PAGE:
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The topics discussed here grow out of the bread-and-butter issues that confront my consulting and software clients on a daily basis. We'll talk about prosaic stuff like Membership Management, Meetings and Events Management and Fundraising, broader ideas like security and software project management, and the social, cultural, and organizational issues that impact IT decision-making.

Thursday, November 03, 2005

Interview with NetSquared project manager Mark Liu: Part 1

I'm sure last week's TechSoup forum on web2.0 technologies produced a lot of interesting exchanges on a whole range of issues for a lot of people - but the most exciting for me was the message with the subject line "Are you the Michael Stein I used to know?" that got me back in touch with Mark Liu, who lived in the room directly above me in Bexley Hall in 1968.

Today, Mark is the manager of TechSoup's NetSquared initiative, a project designed to make sure the non-for-profit sector gets involved early and actively with the newest tools and trends in internet technology. And once we got through catching up, I admitted to him that I was just a bit perplexed about the NetSquared project. How do NetSquared and the NetSquared website differ from TechSoup? What exactly is their purpose?

So Mark agreed to answer a few questions for this blog.

[Me] I've not been completely clear on the nature of the NetSquared project, and I know others share my confusion. Can you explain in a couple sentences what it is all about?

[Mark] I'm not good at the elevator pitch. So here goes my own interpretation.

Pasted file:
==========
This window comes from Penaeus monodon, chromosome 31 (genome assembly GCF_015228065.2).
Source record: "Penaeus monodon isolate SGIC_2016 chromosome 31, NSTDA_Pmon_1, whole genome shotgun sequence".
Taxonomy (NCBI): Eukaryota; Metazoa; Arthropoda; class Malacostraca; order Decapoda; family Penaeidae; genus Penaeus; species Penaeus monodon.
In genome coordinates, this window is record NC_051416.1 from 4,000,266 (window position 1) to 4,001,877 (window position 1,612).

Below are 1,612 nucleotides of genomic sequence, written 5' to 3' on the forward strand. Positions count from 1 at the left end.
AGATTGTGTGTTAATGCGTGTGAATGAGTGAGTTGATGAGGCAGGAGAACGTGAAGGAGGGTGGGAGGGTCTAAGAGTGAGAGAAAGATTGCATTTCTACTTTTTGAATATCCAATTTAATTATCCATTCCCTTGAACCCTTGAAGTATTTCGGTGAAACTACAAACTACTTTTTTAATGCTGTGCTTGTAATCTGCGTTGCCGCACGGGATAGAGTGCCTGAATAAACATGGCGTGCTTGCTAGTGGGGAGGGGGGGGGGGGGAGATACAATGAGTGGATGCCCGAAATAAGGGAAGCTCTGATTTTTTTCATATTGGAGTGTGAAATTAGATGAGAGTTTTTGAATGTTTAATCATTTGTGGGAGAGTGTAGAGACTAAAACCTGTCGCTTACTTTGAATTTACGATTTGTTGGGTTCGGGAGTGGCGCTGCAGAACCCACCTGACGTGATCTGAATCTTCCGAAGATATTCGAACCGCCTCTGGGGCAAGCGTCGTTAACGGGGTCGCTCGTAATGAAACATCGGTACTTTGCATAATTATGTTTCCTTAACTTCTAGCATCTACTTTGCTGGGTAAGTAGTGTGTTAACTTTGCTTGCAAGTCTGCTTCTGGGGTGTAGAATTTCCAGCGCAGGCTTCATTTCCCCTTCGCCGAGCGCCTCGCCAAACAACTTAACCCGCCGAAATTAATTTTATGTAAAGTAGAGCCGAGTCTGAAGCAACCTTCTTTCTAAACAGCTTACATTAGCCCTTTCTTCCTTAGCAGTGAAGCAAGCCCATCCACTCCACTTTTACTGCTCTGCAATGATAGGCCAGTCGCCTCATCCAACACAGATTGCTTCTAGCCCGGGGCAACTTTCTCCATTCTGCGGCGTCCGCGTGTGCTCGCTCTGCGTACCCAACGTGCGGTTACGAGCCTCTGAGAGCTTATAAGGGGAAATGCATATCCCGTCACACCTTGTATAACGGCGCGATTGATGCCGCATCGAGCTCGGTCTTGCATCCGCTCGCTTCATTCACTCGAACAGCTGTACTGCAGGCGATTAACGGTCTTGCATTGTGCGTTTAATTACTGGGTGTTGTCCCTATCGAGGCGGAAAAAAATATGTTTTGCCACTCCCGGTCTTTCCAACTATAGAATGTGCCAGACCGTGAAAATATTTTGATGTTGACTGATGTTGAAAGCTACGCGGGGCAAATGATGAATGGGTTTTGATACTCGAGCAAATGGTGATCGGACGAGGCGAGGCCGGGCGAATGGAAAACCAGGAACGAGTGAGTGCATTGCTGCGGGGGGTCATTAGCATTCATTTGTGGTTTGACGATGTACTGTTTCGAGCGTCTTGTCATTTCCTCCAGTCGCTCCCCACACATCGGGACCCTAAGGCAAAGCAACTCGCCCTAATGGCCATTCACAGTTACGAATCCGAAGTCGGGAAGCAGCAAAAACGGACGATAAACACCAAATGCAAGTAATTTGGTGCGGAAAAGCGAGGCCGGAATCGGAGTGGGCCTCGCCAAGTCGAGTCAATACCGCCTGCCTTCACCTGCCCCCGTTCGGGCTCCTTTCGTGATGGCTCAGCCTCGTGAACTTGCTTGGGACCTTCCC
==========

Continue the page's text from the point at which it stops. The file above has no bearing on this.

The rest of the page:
We TechSoup people believe that this is a moment of great opportunity for nonprofits and individuals who are interested in helping their communities and benefiting society. Some of the key changes we see are that there are new tools and techniques that allow
  • people with common interests to find each other and form virtual communities around these common interests.
  • them to share their stories, knowledge, research, analysis, and resources and build on them
  • them to reach outside of their virtual communities and have greater impact on their real world communities, through more effective advocacy, education, and service delivery
At the same time we see community-building as the core of non-profit work. Thus, we think that the new Internet technologies are a natural fit for nonprofit work.

But the problem is that most people working in nonprofits don't know about the new technologies, or how to apply them. We find that the new Internet technologists (We call them the "technorati") talk among themselves, and the nonprofit people talk among themselves, but there are few people who are conversant with both sides. That's where we think TechSoup comes into the picture. We have something like 60,000 registered nonprofits in TechSoup Stock. We have 100's of thousands of readers of TechSoup. We believe that we're in a great position to get the message out.

[Me] I see how this is a natural extension of TechSoup. Like the Web2.0 discussions you sponsored last week. But how does NetSquared fit in?

[Mark] Techsoup cannot accomplish this by itself. Our hope is to build a community of technorati and nonprofit people, who will work together to understand the new technologies and how to best apply them to social change work, and at the same time work to teach nonprofits how to use them and help nonprofits over the hurdles of adoption. We see TechSoup's role as being the catalyst for this effort. We'll provide infrastructure and support for the NetSquared community, and help to get the community's message out to the sector, but the community itself will do much of the outreach to expand the community, develop the knowledge base, and deliver knowledge, assistance and support to nonprofit adopters.

We know that other people have a similar vision and similar goals, and some had these before NetSquared was launched. We hope that we can all join together in a NetSquared community that will have the critical mass of resources, visibility, and credibility to really have an impact.

[to be continued...]

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